The NFL Scouting Combine runs Feb. 17-23 in Indianapolis, and it brings together 323 of the nation's most draftable players and numerous front-office representatives and scouts from each NFL team.
A big portion of the combine is the individual events, such as the 40-yard dash, the bench press and the vertical jump.
This is Part 6 of our position-by-position look at the combine, spotlighting linebackers (this includes only players listed as linebackers for the combine, not defensive ends -- such as Clemson's Vic Beasley -- who seem certain to move to outside linebacker at the next level). We look at six prospects who will be scrutinized this year and also look at noteworthy event performances in the past five combines. We'll also look at how notable current linebackers performed in their combine events.
Six to watch this year
OLB Alvin "Bud" Dupree, Kentucky: Dupree (6-foot-4, 262 pounds) was listed as an end at Kentucky, played a hybrid end/linebacker spot and likely will be an outside linebacker in the NFL; he will go through the linebacker drills at the combine. He should wow onlookers -- especially given his size -- during the combine tests; his vertical jump has been measured at 40 inches and his broad jump at 10-foot-7. There's also this: Kentucky uses the "Catapult" monitoring system and Dupree was clocked at 20.5 mph in a game in 2013. Yes, he still is learning the nuances of the game, but "wow" numbers in the combine tests can cause folks to forget all about weaknesses.
OLB Hau'oli Kikaha, Washington: Kikaha (6-2½, 246) led the nation with 19 sacks and was second with 25 tackles for loss; he also is Washington's career sacks leader with 36. His left knee is a potential concern; he missed most of the 2011 season with after he suffered a torn ACL, then reinjured the same ligament in fall camp in 2012 (while covering Austin Seferian-Jenkins on a pass pattern). His medical exam will be pored over. In addition, Kikaha is known as a high-energy, high-motor guy who makes plays because of his relentlessness, not necessarily his athleticism. Thus, his numbers in the combine tests will be pored over, too. He played a hybrid end/linebacker position at Washington, and teams are interested in finding out if he can be a "pure" 3-4 outside 'backer.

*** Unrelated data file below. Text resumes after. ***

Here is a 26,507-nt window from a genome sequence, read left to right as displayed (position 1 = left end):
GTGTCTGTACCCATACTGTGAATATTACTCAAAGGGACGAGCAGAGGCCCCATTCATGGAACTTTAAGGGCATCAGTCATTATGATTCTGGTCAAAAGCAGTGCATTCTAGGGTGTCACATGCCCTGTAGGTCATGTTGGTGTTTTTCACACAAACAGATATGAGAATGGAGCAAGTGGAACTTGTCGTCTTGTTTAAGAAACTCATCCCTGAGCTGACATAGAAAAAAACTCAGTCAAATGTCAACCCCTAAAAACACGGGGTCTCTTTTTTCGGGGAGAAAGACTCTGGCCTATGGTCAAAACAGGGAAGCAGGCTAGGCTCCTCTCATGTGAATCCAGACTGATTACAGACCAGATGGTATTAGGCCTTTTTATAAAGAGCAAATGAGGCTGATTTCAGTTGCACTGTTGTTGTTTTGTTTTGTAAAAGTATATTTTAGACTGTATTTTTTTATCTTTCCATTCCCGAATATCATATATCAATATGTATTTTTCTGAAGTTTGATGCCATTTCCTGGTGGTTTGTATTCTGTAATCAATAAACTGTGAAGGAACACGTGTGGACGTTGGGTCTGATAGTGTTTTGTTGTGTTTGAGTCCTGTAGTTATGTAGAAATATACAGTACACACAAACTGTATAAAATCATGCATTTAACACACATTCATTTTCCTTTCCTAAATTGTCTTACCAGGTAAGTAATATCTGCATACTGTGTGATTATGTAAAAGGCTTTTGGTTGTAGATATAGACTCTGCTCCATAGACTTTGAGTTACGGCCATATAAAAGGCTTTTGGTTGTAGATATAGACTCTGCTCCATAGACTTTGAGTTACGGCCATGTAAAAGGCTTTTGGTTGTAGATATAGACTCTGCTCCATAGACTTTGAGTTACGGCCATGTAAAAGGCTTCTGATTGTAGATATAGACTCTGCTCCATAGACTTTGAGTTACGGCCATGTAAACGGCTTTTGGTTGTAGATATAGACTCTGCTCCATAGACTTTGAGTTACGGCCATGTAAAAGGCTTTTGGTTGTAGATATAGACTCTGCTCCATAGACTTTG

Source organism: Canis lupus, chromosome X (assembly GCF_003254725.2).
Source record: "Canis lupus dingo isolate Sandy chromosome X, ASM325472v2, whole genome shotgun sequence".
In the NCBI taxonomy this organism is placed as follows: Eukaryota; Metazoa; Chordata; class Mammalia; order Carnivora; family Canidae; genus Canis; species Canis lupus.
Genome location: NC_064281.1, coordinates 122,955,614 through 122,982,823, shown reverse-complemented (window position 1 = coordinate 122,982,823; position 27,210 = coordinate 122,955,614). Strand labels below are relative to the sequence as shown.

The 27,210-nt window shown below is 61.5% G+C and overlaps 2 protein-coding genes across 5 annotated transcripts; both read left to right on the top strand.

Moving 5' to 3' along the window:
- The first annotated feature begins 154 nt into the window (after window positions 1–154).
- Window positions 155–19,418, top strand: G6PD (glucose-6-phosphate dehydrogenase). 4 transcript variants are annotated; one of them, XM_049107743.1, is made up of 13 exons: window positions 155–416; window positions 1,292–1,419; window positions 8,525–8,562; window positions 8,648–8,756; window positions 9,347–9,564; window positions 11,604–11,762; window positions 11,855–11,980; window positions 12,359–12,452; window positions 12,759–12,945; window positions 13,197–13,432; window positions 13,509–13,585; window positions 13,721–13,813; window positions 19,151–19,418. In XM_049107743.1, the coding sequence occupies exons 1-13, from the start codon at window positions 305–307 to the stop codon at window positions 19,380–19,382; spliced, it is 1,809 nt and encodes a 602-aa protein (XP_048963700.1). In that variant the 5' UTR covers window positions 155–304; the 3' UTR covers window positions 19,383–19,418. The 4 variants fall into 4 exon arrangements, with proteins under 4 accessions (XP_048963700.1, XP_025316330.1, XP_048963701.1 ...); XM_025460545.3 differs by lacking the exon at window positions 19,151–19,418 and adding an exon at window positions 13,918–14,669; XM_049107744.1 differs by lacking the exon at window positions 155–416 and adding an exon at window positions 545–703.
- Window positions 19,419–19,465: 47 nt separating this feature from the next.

ILB Benardrick McKinney, Mississippi State: Is he the best pure inside linebacker available (we're among those putting TCU's Paul Dawson in the OLB category, though he seems able to play inside and out)? A strong combine performance will help his case. His size (6-5, 249) is intriguing for an inside guy, but there are questions about his agility and movement skills. Obviously, he cannot alleviate all the concerns in Indianapolis, but he could tamp down some doubts, for sure.
ILB Denzel Perryman, Miami: Perryman also is in the running to be the first inside linebacker off the board. His size, though, is seen as a hindrance; he measured a bit under 5-11 and weighed 248 pounds at the Senior Bowl. He hits a ton, plays with a nasty streak and understands leverage (a good thing when you're under 5-11). Given his perceived limitations, his combine numbers are going to be monitored; his 40 time will be interesting, for sure.
OLB Shaq Thompson, Washington: Thompson is an excellent athlete with a lot of versatility -- so much of both, in fact, that he felt the need to tell people he sees himself as a linebacker and not a running back in the NFL. He should score well in all the combine events, which will lead to talk about how early he will go in the first round. He almost certainly will be the first linebacker chosen.
OLB Max Valles, Virginia: Speaking of highly athletic linebackers, here's Valles. He likely should've stayed for his senior season because he remains raw as a player, but he is an excellent athlete. He had 13 sacks and 18 tackles for loss in two seasons for the Cavaliers; almost 25 percent of his college tackles were tackles for loss (18 of 78, or 23 percent). But Valles needs a lot of refinement as a pass rusher, with NFL Media analyst Lance Zeirlein saying Valles "relies solely on his outstanding athleticism and physical tools rather than an understanding of how to play the game." Still, that athleticism should be on full display, and when that happens, you just known a handful of teams will focus on his upside and not his faults.
Combine bests over past five years
4t. OLB Simoni Lawrence, Minnesota
Jump: 40 inches in 2010
Draft status: Undrafted